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Suggested Citation:"Appendix B - Glossary." National Academies of Sciences, Engineering, and Medicine. 2009. Guidebook for Evaluating Airport Parking Strategies and Supporting Technologies. Washington, DC: The National Academies Press. doi: 10.17226/14342.
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Page 153
Page 154
Suggested Citation:"Appendix B - Glossary." National Academies of Sciences, Engineering, and Medicine. 2009. Guidebook for Evaluating Airport Parking Strategies and Supporting Technologies. Washington, DC: The National Academies Press. doi: 10.17226/14342.
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Page 154
Page 155
Suggested Citation:"Appendix B - Glossary." National Academies of Sciences, Engineering, and Medicine. 2009. Guidebook for Evaluating Airport Parking Strategies and Supporting Technologies. Washington, DC: The National Academies Press. doi: 10.17226/14342.
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Page 155

Below is the uncorrected machine-read text of this chapter, intended to provide our own search engines and external engines with highly rich, chapter-representative searchable text of each book. Because it is UNCORRECTED material, please consider the following text as a useful but insufficient proxy for the authoritative book pages.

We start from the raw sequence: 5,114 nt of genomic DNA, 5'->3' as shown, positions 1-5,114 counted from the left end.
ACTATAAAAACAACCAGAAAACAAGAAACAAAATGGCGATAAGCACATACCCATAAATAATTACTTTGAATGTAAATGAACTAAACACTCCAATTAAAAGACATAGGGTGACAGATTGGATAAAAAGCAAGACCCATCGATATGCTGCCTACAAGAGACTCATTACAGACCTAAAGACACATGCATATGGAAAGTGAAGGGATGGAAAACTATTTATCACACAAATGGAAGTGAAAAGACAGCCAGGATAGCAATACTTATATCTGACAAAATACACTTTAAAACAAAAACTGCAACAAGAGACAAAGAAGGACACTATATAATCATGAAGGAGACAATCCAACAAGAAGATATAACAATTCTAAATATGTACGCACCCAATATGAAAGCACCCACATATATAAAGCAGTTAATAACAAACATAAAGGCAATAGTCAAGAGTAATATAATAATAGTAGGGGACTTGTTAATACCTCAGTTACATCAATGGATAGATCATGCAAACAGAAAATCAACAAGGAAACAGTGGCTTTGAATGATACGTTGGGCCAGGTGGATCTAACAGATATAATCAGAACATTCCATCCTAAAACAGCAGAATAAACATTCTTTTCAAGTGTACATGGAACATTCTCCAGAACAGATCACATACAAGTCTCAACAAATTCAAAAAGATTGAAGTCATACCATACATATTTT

Automatic vehicle identification (AVI)—An automatic vehicle identification (AVI) system is a long-range radio-frequency identification (RFID) or microwave identification system that auto- matically identifies vehicles with vehicle-mounted transponders (or tags) as they enter and pass through the range of the AVI system reader (the read zone) without any action by the driver. Compensatory agreement—One of two basic airline-airport rate-making methodologies, whereby the airlines pay agreed charges and rates based on recovery of costs allocated to the facil- ities and services that they occupy or use. The airport entity assumes the risk of operating the air- port so that it breaks even. Duration—Duration refers to the length of time a vehicle is parked or remains within a park- ing facility as measured from when a driver receives a ticket (or inserts a credit card) until the time the driver exits. Flight information display (FID)—Video monitors located in airport terminals and else- where that display the scheduled departure time and gate for every commercial aircraft. Focus group—A focus group is a form of qualitative marketing research, where a group of 6 to 10 people are interviewed at the same time (as opposed to a one-on-one interview) about their atti- tudes toward a product, service, concept, advertisement, idea, or packaging. A focus group mod- erator asks the group questions in an interactive group setting that allows participants to talk with other group members. Frequently, focus groups are conducted in a setting that allows others to observe the participants as they respond to questions. Highway advisory radio (HAR)—Licensed low-power AM radio stations established by individual airport operators to provide entering motorists with information about parking availability, traffic congestion, and other customer service notices. Instructions for bidder (IFB)—Instructions for bidders describe the documents and informa- tion that prospective bidders must submit and which also contain useful supporting information (e.g., contract term and conditions and background information). License plate inventory (LPI)—License plate inventories are regular (e.g., nightly) surveys that record the license plate number of every vehicle parked in a facility. Among other purposes, these inventories are used by cashiers to determine the parking duration (and thus fees due) of exiting customers who, for example, have lost their parking tickets. License plate recognition (LPR)—License plate recognition systems are technologies that auto- matically recognize and record a vehicle’s license plate number or combination of numbers and letters and, with some technologies, record an image of the entire rear view of a vehicle. 153 A P P E N D I X B Glossary